EXCLUSIVE: Guantánamo Scandal: The 40 Prisoners Still Held But Cleared for Release At Least Five Years Ago

6.6.12

This investigative report is published simultaneously here, and on the website of the “Close Guantánamo” campaign, which I established in January with US attorney Tom Wilner. Please join us — just an email address is required to be counted amongst those opposed to the ongoing existence of Guantánamo, and to receive updates of our activities by email.

One of the greatest injustices at Guantánamo is that, of the 169 prisoners still held, over half — 87 in total — were cleared for release by President Obama’s interagency Guantánamo Review Task Force. The Task Force involved around 60 career officials from various government departments and the intelligence agencies, who spent the first year of the Obama Presidency reviewing the cases of all the remaining prisoners in Guantánamo, to decide whether they should be tried, released, or, in some cases, held indefinitely without charge or trial. The Task Force’s final report is here (PDF).

Exactly who these 87 men are is a closely held secret on the part of the administration, which is unfortunate for those of us working towards the closure of Guantánamo, as it prevents us from campaigning as effectively as we would like for the majority of these men, given that we are not entirely sure of their status. Attorneys for the prisoners have been told about their clients’ status, but that information — as with so much involving Guantánamo — is classified.

However, through recent research — into the classified military files about the Guantánamo prisoners, compiled by the Joint Task Force at the prison, which were released last year by WikiLeaks, as well as documents made available by the Bush administration, along with some additional information from the years of the Obama administration — I have been able to establish the identities of 40 men — 23 Yemenis, and 17 from other countries — who, between 2004 and 2009, were cleared for release by the Joint Task Force at Guantánamo, by military review boards under the Bush administration, or by President Obama’s Task Force, and to identify the official documents in which these decisions were noted.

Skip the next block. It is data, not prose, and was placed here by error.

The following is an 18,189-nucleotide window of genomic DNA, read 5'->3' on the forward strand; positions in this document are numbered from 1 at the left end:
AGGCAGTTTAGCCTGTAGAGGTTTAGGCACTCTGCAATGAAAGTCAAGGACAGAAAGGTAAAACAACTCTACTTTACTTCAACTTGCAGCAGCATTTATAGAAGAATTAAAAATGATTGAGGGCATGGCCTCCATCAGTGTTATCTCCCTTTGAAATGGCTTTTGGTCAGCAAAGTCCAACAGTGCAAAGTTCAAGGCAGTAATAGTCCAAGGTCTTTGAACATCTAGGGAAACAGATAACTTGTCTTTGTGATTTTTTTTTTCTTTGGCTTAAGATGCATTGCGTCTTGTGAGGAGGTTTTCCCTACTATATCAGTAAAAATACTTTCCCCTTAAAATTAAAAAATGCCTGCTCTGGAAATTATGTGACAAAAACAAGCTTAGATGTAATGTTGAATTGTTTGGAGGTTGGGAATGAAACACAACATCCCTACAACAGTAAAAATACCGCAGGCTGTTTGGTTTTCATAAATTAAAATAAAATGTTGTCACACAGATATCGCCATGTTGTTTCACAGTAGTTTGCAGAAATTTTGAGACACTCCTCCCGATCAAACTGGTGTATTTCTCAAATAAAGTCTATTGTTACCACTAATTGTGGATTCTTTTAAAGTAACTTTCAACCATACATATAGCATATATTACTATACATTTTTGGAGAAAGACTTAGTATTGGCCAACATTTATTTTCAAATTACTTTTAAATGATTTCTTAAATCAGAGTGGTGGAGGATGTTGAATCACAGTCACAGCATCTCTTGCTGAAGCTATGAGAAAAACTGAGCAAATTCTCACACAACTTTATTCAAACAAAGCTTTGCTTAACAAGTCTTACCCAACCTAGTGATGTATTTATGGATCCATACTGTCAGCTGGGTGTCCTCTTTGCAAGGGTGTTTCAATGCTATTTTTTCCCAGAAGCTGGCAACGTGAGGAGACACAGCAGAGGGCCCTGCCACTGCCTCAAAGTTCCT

The Task Force recommended 126 prisoners for release, including 29 Yemenis, and created a category of “conditional detention” for 30 more Yemenis, claiming that they could be held until the security situation in Yemen improved. However, as a result of the hysteria that greeted the news that Umar Farouk Abdulmutallab, a Nigerian citizen who tried and failed to detonate a bomb in his underwear on a flight into the US on Christmas Day 2009, had been recruited in Yemen, President Obama issued a moratorium on releasing any Yemenis from Guantánamo in January 2010. This is still in place nearly two and a half years later, even though no connection has been made between the Yemenis cleared for release from Guantánamo, and the al-Qaeda offshoot in Yemen — al-Qaeda in the Arabian Peninsula — that apparently recruited Abdulmutallab.

Of the 156 prisoners cleared for release by President Obama’s Task Force, 69 have been released since President Obama took office. The majority of the 40 men identified through my research were cleared during the Bush administration, between 2004 and 2008, but although it is possible that some of them subsequently had the recommendations for their release withdrawn, it is, I believe, fair to assume that the majority did not, and that the Task Force largely concurred with the decisions made by military review boards under the Bush administration.

As a result, I believe it is fair to say that the 40 names that I have identified clarify who has been cleared for release to a greater extent than has previously been revealed.

Please also note that 35 Yemenis and 12 others remain to be identified, to make the figure of 87 identified in the Guantánamo Review Task Force’s report in January 2010.

What this analysis makes clear is that almost a quarter of the prisoners still held at Guantánamo — men that the US government acknowledges it does not want to continue holding, or to put on trial — have been waiting for their freedom for between four and eight years, a statistic that ought to shock anyone concerned with fairness and justice. It is a profound disgrace that these men are still held, and three courses of action need to be implemented as soon as possible:

  • Dropping the moratorium of January 2010 and releasing the 28 Yemenis cleared for immediate release by the Guantánamo Review Task Force in 2009;
  • Urgently resuming the search for new homes in other countries for other cleared prisoners who cannot be safely repatriated; and
  • If this is not feasible, releasing those who cannot be repatriated into the United States, to resume their lives in the country that has been responsible for continuing to hold them, even when cleared for release.

Below are the prisoners whose approval for release I identified during intensive searches of publicly available documents:

40 prisoners still at Guantánamo who have been cleared for release (out of 87 in total) — 23 Yemenis and 17 others

1. ISN 026 Fahed Ghazi (Yemen) In the classified US military files relating to the Guantánamo prisoners, which were released by WikiLeaks in April 2011, Ghazi’s file was a “Recommendation for Transfer Out of DoD Control (TRO),” dated July 28, 2006. A transfer recommendation was also made after his Administrative Review Board Round Three, on October 30, 2007 (PDF, p. 44).

2. ISN 034 Abdullah Al Yafi (Yemen) In the classified US military files relating to the Guantánamo prisoners, which were released by WikiLeaks in April 2011, al-Yafi’s file was a “Recommendation for Transfer Out of DoD Control (TRO),” dated April 5, 2007. A transfer recommendation was also made after his Administrative Review Board Round Three, on October 30, 2007 (PDF, p. 121).